Chad Smith sent a message to the members of Dixie Outfitters.
December 5, 2010
Subject: President Jefferson Davis- December 6, 1889- 121 Years Later–
The Christmas Season of 1889, was a time of sadness in Dixie. Hundreds of thousands of people came to remember and pay their last respects to Jefferson Davis in the crescent city of New Orleans.
On December 6, 1889, Jefferson Davis died at the home of a friend. Do our young people who who Davis was?
Jefferson Davis graduated from West Point Military Academy, served valiantly in the War with Mexico, was Secretary of War under President Franklin Pierce, elected US Senator from Mississippi and was the first and only President of the Confederate States of America. Davis also wrote the book, "Rise and Fall of the Confederate Government" at his last home in Mississippi.
Jefferson Davis, and wife Varina, found great contentment and peace at "Beauvoir" their beautiful Mississippi Gulf Coast Home. This is where he wished to die when his time came but it was not to be.
In November 1889, Varina attended to their home as Davis left for Brierfield Plantation to take care of family business. As he traveled through New Orleans Davis was exposed to a cold-rain that caused him a severe cold and bronchitis that was further complicated by Malaria.
Milo Copper, a former servant of the Davis family, upon hearing of Davis’ illness, made the long trip from Florida to New Orleans to be near Davis’ side. As Cooper entered Davis’ sick room, he burst into tears and fell on his knees and prayed that God would spare the life of Jefferson Davis and bless the family.
Jefferson Davis died between 12:30AM and 1:00AM on December 6, 1889. The news of his death hit the front page of many Southern newspapers. The praises and tributes read similar to that of a New Orleans paper that read,
"Throughout the South are Lamentations and tears; in every country on the globe where there are lovers of liberty there is mourning; wherever there are men who love heroic patriotism, dauntless resolution, fortitude or intellectual power, there is an sincere sorrowing. The beloved of our land, the unfaltering upholder of constitutional liberty, the typical hero and sage, is no more; the fearless heart that beats with sympathy for all mankind is stilled forever, a great light is gone—-Jefferson Davis is dead!"
The body of Jefferson Davis laid in state at the city hall of New Orleans, Louisiana from midnight, December 6, 1889, to December 11th. The United States and Confederate flags hung from above and in the city hall that was covered with many flowers.
The church bells toiled as over 80,000 people lined the streets of New Orleans to pay their respects to a Southern legend. All schools and businesses were closed that day.
Those men who comprised the honor Guard for the procession to Metairie Cemetery included: the Army of Northern Virginia Association, the Army of Tennessee and the Washington Artillery. Metairie Cemetery would be a temporary burial place for Davis as he was moved in 1893, by funeral train to Hollywood Cemetery in Richmond, Virginia.
The sad part of this story is that the United States War Department did not recognize Davis and the US flag was not flown at half-mast. The US flag was flown at half mast in the South. Jefferson Davis was the only former Secretary of War that was not given the respect and honor by the United States Government.
On December 6, 1889, the Christmas Season in New Orleans was saddened when Jefferson Davis died of unknown causes at the age of eighty-one. His funeral was one of the largest ever staged in the South.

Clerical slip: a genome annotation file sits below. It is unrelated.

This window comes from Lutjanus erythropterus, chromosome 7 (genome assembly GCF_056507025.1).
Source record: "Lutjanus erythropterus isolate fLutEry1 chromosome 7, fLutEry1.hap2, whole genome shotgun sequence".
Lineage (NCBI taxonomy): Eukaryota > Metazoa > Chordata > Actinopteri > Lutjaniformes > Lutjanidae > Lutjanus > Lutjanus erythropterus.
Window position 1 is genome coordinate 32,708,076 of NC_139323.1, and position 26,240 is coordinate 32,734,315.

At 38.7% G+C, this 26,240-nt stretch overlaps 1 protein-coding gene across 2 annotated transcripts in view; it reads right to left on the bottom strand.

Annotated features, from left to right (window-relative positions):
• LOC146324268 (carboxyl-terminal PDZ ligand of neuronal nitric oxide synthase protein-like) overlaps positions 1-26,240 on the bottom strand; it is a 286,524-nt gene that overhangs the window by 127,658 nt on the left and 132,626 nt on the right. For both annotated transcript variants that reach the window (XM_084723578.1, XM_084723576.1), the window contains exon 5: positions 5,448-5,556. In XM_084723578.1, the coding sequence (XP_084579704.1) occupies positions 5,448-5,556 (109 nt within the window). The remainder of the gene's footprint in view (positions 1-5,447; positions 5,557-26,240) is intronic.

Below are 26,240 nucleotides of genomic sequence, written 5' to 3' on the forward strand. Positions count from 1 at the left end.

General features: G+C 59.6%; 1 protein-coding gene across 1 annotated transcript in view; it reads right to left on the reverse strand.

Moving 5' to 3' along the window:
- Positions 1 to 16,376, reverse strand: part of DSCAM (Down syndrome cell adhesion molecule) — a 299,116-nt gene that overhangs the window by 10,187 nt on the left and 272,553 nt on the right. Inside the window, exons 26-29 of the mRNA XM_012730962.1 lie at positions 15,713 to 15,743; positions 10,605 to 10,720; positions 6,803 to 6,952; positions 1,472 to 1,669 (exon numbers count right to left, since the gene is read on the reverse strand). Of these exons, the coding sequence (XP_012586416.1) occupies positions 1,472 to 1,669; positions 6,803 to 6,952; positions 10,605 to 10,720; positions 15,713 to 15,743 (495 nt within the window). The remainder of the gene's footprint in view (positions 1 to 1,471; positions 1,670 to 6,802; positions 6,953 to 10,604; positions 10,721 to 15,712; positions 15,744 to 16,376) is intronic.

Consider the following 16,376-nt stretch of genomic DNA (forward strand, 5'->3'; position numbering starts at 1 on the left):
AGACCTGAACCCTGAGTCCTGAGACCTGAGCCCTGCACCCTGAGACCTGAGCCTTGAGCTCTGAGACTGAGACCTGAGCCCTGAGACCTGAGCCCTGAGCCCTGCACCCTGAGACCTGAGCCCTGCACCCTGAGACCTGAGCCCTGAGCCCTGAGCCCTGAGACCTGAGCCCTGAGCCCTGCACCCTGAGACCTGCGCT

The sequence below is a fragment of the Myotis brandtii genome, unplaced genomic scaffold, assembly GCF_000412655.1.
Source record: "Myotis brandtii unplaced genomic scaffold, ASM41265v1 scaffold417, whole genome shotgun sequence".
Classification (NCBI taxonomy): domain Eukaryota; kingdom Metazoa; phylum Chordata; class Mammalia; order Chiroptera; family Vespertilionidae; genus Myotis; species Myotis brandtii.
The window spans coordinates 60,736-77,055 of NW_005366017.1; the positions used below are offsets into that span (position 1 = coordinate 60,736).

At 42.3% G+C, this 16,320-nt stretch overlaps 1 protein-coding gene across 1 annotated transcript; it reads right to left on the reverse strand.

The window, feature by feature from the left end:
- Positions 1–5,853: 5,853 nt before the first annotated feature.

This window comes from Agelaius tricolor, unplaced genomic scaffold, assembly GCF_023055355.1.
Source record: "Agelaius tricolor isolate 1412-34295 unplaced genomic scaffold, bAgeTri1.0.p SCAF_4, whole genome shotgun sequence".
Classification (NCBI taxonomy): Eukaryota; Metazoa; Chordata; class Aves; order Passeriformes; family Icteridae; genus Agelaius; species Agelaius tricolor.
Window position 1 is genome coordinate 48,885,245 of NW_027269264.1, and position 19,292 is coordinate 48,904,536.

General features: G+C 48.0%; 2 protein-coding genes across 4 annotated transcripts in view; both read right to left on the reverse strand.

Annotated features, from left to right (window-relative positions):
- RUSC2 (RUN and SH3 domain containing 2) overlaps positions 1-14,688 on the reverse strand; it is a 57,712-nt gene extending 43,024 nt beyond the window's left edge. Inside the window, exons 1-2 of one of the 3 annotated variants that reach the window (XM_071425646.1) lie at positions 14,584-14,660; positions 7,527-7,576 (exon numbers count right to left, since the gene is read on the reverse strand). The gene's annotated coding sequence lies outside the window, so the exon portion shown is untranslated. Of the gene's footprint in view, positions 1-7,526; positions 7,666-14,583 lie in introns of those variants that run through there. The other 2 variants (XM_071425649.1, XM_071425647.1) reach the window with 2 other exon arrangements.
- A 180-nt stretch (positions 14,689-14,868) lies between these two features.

The body of Jefferson Davis laid in state at the city hall of New Orleans from midnight on December 6th to the 11th. He was dressed in Confederate gray and flowers adorned the city hall. Confederate flags and the Union flag were hung from above. Thousands of mourners came from out of town to join the residents of New Orleans to pay their respects to the man who once was the South’s beloved leader. The men saluted their former leader and the women bowed their heads in prayer. Tears filled the eyes of young people who were born at the time Jefferson Davis was president of the Confederacy. The church bells rang throughout the city. On December 11, 1889, twenty thousand people lined the streets of New Orleans as the body of Jefferson Davis was taken, by funeral carriage, to Metairie Cemetery in the crescent city. The funeral procession included those who wore the gray during the War Between the States. All flags flew at half mast. It is sad that the War Department of the United States did not lower the United States flag in his honor. Jefferson Davis was the only former Secretary of War who had ever been denied the honor.
On December 11, 1889, twenty thousand people lined the streets of New Orleans as the body of Jefferson Davis was taken, by funeral carriage, to Metairie Cemetery in the crescent city. The funeral procession included those who wore the gray during the War Between the States. All flags flew at half mast.
Eighteen months after his death and temporary burial in New Orleans Metaire Cemetery, Davis’s widow, Varina, decided the final burial place was to be Richmond’s Hollywood Cemetery considered the National Cemetery of the Confederacy. His remains, were removed from the vault in New Orleans and placed on a flag-draped caisson escorted by honor guards composed of his old soldiers to Memorial Hall, where he lay in state. The next day, as thousands of people silently watched from the sidewalks and balconies, the caisson bore his body to a waiting funeral train. On the way, bonfires beside the tracks lit up ranks of Davis’s old soldiers standing at attention beside stacked arms. In Richmond, Gray haired veterans escorted him to the Virginia statehouse where thousands filed past in respect before interment.